Tracing aspects of British welfare state history since its post-war inception, this chapter explores the way conceptions of rights have changed during this period in relation to disabled people - reflecting, in turn, different views of the welfare state. On the one hand, we find the welfare state presented as a benign provider of resources for those who are defined as 'vulnerable' and 'dependent', with a right to have their needs met. Yet we also encounter a more ambivalent attitude toward state provision, where as well as supporting disabled people's rights people's rights to 'independent living' via paid work and other forms of 'active citizenship', it is seen as a potential threat to the achievement of these goals. The argument in this chapter is that both notions of rights (to identity assertion/independent living and to need-fulfilment) are problematic, and should be rejected. Instead, a more reciprocal understanding of rights is recommended, establishing that all persons disabled or not, have something valuable to contribute to wider society. That we all have a right to this contribution being facilitated through various state administered systems and services, not only underpins and promotes the value of interdependence, but also establishes a notion of universal citizenship that is active and empowering for disabled and non-disabled people alike.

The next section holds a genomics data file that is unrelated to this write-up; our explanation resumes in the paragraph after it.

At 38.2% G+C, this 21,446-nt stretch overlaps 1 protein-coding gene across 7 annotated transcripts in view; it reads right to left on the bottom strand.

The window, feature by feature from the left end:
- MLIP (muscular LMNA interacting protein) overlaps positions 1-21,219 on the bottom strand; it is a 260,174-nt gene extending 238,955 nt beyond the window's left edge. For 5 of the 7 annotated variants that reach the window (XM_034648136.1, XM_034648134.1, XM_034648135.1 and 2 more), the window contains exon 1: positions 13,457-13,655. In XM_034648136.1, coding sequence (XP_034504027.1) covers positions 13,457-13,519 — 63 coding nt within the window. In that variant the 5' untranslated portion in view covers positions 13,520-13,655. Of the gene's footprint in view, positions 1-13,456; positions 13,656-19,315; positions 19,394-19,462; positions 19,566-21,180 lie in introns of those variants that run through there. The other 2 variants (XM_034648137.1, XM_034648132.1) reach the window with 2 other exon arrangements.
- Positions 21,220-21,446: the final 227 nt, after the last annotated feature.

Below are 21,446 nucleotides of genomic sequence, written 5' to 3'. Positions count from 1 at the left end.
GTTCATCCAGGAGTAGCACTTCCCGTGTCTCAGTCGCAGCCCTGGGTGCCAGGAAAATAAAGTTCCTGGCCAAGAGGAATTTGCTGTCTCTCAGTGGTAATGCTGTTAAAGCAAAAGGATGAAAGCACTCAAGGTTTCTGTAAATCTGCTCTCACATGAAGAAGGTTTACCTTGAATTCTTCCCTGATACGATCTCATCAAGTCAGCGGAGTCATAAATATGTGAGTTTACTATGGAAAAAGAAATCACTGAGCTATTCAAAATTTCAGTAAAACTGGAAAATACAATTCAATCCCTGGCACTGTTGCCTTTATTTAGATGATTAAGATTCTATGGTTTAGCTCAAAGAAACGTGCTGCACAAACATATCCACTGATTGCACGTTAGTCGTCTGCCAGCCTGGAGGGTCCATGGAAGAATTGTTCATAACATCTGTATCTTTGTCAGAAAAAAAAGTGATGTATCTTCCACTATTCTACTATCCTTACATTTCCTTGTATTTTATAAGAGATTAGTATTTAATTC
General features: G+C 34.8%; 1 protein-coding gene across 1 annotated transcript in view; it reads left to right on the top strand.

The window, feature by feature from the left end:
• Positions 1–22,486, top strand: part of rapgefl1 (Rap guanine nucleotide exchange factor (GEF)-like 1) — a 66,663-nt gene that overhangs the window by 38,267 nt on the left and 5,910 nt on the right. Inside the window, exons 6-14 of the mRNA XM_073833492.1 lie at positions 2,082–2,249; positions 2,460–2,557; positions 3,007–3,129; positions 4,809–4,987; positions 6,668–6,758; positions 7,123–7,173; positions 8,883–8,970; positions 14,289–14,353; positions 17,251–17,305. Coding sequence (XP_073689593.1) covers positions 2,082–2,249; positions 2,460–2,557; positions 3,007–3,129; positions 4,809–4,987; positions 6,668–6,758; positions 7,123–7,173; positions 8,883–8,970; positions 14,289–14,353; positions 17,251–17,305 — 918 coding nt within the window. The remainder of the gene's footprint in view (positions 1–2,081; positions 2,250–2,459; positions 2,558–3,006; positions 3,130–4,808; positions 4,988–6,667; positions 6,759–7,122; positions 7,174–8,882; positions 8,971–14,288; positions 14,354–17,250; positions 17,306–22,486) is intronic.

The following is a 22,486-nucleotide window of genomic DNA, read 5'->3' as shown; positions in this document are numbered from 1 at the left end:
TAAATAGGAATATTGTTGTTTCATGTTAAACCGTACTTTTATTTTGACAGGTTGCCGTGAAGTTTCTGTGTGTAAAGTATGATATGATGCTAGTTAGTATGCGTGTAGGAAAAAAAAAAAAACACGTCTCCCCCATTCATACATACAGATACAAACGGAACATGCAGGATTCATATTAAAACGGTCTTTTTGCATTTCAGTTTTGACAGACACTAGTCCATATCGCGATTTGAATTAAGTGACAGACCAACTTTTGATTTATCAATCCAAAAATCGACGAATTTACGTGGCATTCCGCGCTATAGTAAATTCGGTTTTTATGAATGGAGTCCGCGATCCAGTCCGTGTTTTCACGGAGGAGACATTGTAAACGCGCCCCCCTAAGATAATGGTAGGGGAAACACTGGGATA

|Teitl||Changing Directions of the British Welfare State|
|Golygyddion||Gideon Calder, Jeremy Gass, Kirsten Merrill-Glover|
|Cyhoeddwr||University of Wales Press|
|Nifer y tudalennau||16|
|Statws||Cyhoeddwyd - 15 Tach 2012|